Wait for it

By Tim Lahey

At 94, my patient V. was funny and flirtatious.  Her French accent made even the name of her life-threatening fungal infection sound poetic.

“DEE-seminated HEESTO-plasmo-sees,” she said, “Oaf the skin.”

I smiled.

I also admitted her to the hospital because our treatments were not working.  I hoped intensified wound care and antibiotics and a biopsy would help us turn things around.  A couple of days in the hospital would also, I knew, give us a chance to talk about whether all of this, any of this, was what she wanted…

As the infectious diseases fellow scurried around to see new consults, I snuck off to V.’s room.  Sometimes a visit to a favorite patient can help the hurry, the hard work, the constant interruptions, feel like no big deal.

We talked about how V. felt.  I looked at her skin and saw that her ulcers were worsening.  We talked about next steps.  And then she told me about the theft.

It was bad enough, she said, to share a nursing home room with “a daft old lady,” and to eat institutional meals.  But when her copy of Ron Chernow’s biography Alexander Hamilton disappeared one day, she said, “I shzust could not take it anymore!”

The nursing home staff had looked for the book – “Not so aard, I think,” said V. – but the book could not be found.  And so V. lost the ability to choose which story she would read.

By chance, I had just finished Chernow’s biography, and loved it.  I loved Hamilton’s pluck, his brilliance, his fevered writing.  I couldn’t stop watching as fate and his own weakness began to tear him down.1

I had also seen Lin-Manuel Miranda’s hit Broadway musical, Hamilton, just before tickets started costing as much as a car.  As V. talked about her lost book, and about her lost independence, a lyric from the show wandered into my brain:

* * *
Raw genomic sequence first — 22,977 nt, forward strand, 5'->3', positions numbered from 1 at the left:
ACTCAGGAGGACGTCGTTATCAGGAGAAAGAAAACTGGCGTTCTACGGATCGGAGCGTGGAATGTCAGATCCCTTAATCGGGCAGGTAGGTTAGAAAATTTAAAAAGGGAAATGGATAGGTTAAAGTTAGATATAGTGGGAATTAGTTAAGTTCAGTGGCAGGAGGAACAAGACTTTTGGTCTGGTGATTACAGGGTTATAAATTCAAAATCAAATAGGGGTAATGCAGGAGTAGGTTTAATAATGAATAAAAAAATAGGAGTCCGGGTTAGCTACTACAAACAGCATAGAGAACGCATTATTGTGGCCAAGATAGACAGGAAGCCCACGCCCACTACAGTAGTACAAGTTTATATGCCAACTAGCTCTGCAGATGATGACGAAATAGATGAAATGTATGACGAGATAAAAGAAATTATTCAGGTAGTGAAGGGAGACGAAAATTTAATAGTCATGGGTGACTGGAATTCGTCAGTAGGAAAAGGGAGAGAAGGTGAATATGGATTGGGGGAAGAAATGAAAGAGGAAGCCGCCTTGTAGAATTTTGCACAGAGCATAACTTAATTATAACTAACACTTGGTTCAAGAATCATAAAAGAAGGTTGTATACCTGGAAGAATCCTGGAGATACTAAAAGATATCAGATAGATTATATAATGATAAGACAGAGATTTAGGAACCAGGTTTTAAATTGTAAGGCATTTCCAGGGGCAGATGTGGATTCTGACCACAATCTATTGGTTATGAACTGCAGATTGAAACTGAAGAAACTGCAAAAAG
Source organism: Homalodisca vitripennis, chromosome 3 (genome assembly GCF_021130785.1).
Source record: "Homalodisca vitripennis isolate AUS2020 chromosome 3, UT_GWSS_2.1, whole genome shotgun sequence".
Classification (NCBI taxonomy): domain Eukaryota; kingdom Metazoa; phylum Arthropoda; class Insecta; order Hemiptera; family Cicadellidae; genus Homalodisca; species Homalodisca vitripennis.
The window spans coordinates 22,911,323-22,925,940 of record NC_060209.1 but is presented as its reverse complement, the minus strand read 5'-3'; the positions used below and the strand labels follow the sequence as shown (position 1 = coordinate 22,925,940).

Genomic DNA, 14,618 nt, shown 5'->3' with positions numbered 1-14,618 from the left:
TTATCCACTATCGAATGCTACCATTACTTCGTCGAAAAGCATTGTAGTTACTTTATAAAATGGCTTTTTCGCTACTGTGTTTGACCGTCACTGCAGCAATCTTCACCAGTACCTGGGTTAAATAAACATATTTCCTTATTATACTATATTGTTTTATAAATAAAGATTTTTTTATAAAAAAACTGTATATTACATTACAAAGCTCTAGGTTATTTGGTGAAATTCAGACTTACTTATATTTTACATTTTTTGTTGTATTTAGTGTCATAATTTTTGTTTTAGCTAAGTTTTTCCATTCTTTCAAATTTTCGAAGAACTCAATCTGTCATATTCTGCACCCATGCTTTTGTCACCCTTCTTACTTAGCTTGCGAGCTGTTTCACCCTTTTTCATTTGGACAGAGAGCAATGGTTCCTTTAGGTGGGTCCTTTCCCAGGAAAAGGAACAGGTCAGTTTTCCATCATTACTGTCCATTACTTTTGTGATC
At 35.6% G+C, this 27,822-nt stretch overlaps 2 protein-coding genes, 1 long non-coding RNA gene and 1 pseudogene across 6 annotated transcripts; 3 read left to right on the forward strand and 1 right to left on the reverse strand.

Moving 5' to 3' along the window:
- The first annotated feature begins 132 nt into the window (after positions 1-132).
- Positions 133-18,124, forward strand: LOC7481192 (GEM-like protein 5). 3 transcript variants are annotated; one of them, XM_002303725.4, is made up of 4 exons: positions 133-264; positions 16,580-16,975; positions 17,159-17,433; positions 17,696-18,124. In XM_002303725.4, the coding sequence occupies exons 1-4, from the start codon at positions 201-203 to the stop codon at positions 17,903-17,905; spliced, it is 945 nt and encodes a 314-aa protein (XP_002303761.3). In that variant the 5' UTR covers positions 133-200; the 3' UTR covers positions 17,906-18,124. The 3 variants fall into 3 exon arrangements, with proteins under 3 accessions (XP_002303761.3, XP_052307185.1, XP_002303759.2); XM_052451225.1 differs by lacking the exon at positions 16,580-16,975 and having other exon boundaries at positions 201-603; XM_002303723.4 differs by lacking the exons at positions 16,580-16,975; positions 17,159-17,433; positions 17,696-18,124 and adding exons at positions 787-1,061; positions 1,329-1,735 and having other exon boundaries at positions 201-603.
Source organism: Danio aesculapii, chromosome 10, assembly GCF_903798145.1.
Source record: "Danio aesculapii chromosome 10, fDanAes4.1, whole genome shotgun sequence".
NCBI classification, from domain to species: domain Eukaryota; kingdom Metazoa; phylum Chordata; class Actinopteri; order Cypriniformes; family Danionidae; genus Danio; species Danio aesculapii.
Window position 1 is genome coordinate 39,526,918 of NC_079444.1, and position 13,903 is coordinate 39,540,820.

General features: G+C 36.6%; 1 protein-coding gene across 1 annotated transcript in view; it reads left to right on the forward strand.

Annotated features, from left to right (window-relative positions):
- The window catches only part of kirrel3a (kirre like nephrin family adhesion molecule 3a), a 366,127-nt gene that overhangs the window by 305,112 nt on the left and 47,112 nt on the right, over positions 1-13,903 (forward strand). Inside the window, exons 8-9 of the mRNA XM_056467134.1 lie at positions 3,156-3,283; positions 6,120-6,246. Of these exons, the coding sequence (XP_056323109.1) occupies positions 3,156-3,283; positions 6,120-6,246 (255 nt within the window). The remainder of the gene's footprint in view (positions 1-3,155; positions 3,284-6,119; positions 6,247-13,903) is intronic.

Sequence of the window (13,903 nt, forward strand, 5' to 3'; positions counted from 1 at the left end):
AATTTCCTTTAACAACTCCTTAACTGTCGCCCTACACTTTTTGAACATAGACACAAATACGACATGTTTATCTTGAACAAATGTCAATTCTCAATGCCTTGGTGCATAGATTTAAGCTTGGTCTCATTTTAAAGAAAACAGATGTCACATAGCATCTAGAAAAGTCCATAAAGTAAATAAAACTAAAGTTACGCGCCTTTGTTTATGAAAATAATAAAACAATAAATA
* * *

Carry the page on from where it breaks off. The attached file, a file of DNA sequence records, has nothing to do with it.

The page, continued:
Death doesn’t discriminate
Between the sinners
And the saints
It takes and it takes and it takes
And we keep living anyway
We rise and we fall
And we break
And we make our mistakes
And if there’s a reason I’m still alive
When everyone who loves me has died
I’m willing to wait for it
I’m willing to wait for it2

The next day on rounds, I brought V. a copy of Alexander Hamilton, the biography.  I wasn’t sure this sweet old woman would have time to finish all 832 pages, but I wanted her to read whatever story she chose.

A few days later, all the doctors and nurses on all of the teams caring for V. encircled her bed so we could talk about what to do next.  A big surgery was proposed, and I for one was unsure V. would want it.

Before we could start, her daughter had a question: “Which one of you is… is…”

She looked at her mom, and paused. She tried again: “Which one of you is…” she said, and her mother pointed at me.

“Theess one,” she said, “he is Alexander Hamilton.” She smiled.

Nothing more was said, but the smile V. gave me, and the look on her daughter’s face, were enough to carry me through weeks of pages, progress notes, and emails.

So we started. We talked about disseminated histoplasmosis.  About wound care. About surgery. We talked about quality of life at the end of life.  It was hard, because we had so little for V. to choose from.

But I knew there was nowhere I would rather be than by her side.

lahey-b
Tim Lahey, MD MMSc
, is a physician and ethicist at Dartmouth-Hitchcock Medical Center and Dartmouth’s Geisel School of Medicine.  He is Director of Education at The Dartmouth Institute for Health Policy & Clinical Practice, and a Public Voices Fellow at Dartmouth College.

 

References

  1. Chernow R. Alexander Hamilton. New York: Penguin Press; 2004.
  2. Miranda L-M, McCarter J. Hamilton : the revolution : being the complete libretto of the Broadway musical, with a true account of its creation, and concise remarks on hip-hop, the power of stories, and the new America. First edition. ed. New York, NY: Grand Central Publishing : Melcher Media; 2016.

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